Current Medicinal Chemistry vol:18 issue:18 pages:2816-2825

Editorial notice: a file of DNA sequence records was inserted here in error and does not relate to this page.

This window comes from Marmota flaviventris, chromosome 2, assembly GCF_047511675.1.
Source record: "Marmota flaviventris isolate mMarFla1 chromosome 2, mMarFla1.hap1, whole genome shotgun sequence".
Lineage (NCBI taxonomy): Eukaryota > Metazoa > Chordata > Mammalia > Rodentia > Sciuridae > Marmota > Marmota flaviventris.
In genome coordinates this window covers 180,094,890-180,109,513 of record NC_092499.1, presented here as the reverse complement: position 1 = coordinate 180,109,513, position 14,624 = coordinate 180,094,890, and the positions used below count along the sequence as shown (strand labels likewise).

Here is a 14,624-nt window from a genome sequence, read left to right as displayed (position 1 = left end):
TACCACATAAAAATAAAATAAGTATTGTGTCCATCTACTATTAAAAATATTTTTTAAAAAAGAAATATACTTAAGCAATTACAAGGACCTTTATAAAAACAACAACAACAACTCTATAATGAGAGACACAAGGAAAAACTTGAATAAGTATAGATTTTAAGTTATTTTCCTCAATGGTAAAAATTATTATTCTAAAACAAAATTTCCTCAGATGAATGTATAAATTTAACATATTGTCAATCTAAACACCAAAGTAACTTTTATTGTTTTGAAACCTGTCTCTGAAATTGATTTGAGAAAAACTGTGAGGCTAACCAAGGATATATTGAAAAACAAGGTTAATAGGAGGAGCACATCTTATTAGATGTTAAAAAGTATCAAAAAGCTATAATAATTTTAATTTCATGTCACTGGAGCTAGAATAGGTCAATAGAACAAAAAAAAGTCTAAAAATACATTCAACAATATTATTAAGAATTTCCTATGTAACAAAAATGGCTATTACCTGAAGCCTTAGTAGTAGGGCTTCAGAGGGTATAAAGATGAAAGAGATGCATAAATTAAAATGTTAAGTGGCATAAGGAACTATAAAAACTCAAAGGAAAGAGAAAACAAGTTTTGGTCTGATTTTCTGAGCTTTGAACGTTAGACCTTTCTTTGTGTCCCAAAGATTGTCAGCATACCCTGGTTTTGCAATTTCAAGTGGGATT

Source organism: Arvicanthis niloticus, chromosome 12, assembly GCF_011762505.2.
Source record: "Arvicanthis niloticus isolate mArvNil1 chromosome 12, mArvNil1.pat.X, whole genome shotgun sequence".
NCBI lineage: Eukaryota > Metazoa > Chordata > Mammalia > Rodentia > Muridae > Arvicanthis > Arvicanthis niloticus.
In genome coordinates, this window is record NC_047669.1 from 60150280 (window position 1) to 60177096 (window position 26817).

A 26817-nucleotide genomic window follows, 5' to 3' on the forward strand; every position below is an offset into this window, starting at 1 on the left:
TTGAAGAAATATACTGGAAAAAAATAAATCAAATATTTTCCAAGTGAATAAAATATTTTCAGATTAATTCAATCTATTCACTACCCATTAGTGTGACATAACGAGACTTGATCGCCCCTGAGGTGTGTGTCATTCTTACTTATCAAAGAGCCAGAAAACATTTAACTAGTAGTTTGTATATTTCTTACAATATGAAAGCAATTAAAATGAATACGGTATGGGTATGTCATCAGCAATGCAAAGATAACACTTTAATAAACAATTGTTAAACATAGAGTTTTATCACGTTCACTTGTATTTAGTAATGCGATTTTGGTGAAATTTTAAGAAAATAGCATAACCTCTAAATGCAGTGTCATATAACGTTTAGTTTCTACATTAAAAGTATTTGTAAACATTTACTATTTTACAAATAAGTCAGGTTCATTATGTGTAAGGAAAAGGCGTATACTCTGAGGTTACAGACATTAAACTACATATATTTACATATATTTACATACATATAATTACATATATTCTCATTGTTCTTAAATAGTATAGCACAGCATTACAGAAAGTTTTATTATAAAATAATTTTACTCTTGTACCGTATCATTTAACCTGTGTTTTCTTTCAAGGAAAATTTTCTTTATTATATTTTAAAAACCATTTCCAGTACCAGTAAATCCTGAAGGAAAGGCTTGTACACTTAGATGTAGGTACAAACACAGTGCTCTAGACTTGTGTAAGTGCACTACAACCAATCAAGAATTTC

Hsp90 is a molecular chaperone involved in the stabilization of many oncoproteins that are required for the acquisition and maintenance of the so-called six major hallmarks of cancer cells. Various strategies have, therefore, been developed to inhibit the chaperone activity of Hsp90 and induce cancer cell death through the destabilization of its client proteins. Among these strategies, we have shown that generation of oxidative stress leads to the cleavage and deactivation of Hsp90. Because cancer cells are often deficient in antioxidant enzymes and exhibit higher basal levels of reactive oxygen species (ROS) than their normal counterparts, inducing a selective oxidative stress may be a promising approach for cancer treatment. Thus, many redox-modulating agents have, therefore, been developed or are undergoing clinical trials and Hsp90 represents a new target for oxidative stress-generating agents. The purpose of this article is to review the current state of knowledge about Hsp90 and the use of oxidative stress-generating agents in cancer treatment. We will illustrate the review with some of our results concerning the effects of oxidative stress on Hsp90 using various oxidative stress-generating systems based on different quinones in combination with a well-known reducing agent (i.e., ascorbate). Our results show that oxidative stress provokes the cleavage of Hsp90 in CML cells, as well as the degradation of its client protein Bcr-Abl and the deactivation of its downstream signaling pathways, namely MAPK and STAT5. Overall, these results highlight the potential interest of using oxidative stress to target Hsp90.